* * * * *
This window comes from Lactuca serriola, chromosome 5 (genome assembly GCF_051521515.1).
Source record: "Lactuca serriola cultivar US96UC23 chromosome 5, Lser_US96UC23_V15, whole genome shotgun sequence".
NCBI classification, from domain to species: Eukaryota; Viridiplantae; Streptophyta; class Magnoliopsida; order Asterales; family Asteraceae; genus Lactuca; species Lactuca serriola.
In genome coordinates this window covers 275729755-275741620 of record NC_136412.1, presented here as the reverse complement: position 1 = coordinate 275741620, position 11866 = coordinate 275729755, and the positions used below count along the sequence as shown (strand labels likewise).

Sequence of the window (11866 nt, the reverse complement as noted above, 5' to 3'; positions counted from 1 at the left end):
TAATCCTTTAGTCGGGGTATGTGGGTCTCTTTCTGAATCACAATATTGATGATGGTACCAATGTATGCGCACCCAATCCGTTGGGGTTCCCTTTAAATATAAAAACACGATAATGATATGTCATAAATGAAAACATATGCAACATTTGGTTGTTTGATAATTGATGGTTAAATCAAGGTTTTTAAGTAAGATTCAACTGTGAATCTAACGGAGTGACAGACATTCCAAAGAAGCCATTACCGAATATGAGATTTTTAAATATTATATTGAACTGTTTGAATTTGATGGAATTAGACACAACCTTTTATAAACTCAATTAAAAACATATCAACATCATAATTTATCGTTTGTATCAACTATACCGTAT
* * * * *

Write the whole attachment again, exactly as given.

This window comes from Lactuca serriola, chromosome 5 (genome assembly GCF_051521515.1).
Source record: "Lactuca serriola cultivar US96UC23 chromosome 5, Lser_US96UC23_V15, whole genome shotgun sequence".
NCBI classification, from domain to species: Eukaryota; Viridiplantae; Streptophyta; class Magnoliopsida; order Asterales; family Asteraceae; genus Lactuca; species Lactuca serriola.
In genome coordinates this window covers 275729755-275741620 of record NC_136412.1, presented here as the reverse complement: position 1 = coordinate 275741620, position 11866 = coordinate 275729755, and the positions used below count along the sequence as shown (strand labels likewise).

Sequence of the window (11866 nt, the reverse complement as noted above, 5' to 3'; positions counted from 1 at the left end):
TAATCCTTTAGTCGGGGTATGTGGGTCTCTTTCTGAATCACAATATTGATGATGGTACCAATGTATGCGCACCCAATCCGTTGGGGTTCCCTTTAAATATAAAAACACGATAATGATATGTCATAAATGAAAACATATGCAACATTTGGTTGTTTGATAATTGATGGTTAAATCAAGGTTTTTAAGTAAGATTCAACTGTGAATCTAACGGAGTGACAGACATTCCAAAGAAGCCATTACCGAATATGAGATTTTTAAATATTATATTGAACTGTTTGAATTTGATGGAATTAGACACAACCTTTTATAAACTCAATTAAAAACATATCAACATCATAATTTATCGTTTGTATCAACTATACCGTAT